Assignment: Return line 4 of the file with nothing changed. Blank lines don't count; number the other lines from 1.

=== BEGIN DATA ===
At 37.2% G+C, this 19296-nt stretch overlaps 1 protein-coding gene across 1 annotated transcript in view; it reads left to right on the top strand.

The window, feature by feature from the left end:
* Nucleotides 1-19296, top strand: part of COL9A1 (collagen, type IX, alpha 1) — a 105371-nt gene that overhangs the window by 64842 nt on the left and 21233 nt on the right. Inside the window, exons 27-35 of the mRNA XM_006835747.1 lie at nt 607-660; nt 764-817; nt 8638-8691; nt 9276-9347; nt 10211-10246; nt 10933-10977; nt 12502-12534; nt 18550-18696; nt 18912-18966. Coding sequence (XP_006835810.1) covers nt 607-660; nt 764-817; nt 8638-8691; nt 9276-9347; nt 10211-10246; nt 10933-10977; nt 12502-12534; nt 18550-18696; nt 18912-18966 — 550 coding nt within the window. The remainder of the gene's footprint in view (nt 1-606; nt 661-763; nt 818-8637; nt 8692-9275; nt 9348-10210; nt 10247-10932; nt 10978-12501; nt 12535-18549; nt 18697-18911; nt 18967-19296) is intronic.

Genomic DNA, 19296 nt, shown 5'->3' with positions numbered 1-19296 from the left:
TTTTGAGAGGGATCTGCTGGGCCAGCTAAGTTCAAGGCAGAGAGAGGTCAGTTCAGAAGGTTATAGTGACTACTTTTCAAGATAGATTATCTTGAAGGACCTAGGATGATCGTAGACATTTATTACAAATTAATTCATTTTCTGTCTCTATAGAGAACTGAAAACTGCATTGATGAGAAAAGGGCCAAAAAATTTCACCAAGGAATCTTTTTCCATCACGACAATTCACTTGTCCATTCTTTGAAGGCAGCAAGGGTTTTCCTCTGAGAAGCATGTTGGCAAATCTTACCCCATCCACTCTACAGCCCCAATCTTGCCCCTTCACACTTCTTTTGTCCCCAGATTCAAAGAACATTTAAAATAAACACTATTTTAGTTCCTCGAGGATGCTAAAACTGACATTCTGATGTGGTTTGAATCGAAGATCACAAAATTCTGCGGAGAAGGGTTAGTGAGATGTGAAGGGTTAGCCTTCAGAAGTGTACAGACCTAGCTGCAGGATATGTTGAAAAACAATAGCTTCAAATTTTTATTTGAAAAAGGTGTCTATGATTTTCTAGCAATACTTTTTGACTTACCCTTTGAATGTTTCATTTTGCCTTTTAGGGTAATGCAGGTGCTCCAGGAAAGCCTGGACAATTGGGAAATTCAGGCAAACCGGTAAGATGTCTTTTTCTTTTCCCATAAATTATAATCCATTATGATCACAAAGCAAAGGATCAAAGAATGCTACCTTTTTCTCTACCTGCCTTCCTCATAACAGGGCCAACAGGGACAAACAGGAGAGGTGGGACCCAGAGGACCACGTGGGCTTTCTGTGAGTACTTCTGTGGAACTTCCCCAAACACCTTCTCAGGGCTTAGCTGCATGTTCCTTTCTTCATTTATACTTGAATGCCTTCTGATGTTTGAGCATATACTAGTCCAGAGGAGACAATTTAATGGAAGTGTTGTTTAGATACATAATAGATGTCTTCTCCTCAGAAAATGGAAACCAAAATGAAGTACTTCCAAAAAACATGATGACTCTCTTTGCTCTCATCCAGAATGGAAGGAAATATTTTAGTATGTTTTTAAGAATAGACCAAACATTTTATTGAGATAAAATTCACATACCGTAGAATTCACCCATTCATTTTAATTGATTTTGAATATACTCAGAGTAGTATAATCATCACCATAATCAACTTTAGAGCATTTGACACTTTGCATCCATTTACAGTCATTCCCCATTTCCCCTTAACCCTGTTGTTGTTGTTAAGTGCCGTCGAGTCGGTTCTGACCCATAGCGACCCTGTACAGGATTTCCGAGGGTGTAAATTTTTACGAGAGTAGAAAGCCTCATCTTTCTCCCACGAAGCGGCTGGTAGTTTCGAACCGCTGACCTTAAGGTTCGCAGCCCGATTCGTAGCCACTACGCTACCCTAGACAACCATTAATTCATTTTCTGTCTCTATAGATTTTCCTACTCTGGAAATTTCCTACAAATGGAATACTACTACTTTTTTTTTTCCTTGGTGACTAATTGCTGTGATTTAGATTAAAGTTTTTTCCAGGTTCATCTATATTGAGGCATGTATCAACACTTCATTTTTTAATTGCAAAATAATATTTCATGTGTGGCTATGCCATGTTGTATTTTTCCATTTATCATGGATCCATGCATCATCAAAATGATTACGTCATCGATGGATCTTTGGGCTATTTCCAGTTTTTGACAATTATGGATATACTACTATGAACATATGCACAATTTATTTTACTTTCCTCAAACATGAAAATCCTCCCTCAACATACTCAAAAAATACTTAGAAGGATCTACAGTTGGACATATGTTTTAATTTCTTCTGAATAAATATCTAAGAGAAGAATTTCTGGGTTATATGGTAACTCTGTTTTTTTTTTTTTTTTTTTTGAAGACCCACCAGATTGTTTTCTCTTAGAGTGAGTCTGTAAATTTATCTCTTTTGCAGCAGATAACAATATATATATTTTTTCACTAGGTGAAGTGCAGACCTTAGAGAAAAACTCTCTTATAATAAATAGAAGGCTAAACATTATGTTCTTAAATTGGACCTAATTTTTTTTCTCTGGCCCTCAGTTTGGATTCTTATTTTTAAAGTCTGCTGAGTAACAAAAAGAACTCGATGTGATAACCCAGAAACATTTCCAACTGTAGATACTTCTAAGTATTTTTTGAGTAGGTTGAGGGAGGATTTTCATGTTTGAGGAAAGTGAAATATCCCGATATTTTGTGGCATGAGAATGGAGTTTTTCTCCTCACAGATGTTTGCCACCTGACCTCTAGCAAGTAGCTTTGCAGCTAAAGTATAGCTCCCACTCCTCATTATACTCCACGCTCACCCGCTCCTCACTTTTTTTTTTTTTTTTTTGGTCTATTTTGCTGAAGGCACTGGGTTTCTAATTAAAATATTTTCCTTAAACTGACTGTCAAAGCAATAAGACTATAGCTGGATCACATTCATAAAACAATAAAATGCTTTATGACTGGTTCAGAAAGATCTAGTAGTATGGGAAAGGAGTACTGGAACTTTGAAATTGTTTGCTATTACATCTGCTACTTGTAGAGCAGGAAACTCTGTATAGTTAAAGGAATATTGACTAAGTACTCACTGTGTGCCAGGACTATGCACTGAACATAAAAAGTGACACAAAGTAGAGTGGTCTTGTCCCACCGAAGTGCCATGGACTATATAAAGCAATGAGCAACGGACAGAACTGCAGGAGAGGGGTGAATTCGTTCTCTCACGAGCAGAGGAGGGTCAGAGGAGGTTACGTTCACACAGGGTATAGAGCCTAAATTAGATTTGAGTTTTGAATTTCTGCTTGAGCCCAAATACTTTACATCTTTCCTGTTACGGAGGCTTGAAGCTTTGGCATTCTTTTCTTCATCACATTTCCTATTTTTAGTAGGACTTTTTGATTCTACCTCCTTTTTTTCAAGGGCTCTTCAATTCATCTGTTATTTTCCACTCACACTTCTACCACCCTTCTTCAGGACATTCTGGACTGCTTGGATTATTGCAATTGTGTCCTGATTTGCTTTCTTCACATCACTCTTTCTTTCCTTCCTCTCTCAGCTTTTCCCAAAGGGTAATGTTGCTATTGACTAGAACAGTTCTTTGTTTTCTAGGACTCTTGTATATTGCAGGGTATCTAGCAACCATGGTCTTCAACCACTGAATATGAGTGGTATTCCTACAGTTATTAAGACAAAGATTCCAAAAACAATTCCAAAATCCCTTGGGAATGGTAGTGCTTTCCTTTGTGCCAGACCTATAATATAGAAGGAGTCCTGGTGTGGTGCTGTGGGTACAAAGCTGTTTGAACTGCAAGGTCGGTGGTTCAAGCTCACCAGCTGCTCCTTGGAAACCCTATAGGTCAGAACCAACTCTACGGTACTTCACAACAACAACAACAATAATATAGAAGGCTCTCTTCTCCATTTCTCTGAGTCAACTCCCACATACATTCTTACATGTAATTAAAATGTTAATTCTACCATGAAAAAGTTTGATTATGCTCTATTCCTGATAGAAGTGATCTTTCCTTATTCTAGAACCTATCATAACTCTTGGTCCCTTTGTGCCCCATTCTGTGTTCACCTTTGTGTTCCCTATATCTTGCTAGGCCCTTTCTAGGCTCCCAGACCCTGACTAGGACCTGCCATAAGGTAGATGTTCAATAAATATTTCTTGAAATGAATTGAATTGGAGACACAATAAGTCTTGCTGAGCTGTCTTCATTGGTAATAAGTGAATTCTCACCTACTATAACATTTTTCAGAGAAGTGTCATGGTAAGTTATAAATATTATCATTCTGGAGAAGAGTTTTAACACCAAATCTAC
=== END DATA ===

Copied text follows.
Genomic DNA, 19296 nt, shown 5'->3' with positions numbered 1-19296 from the left: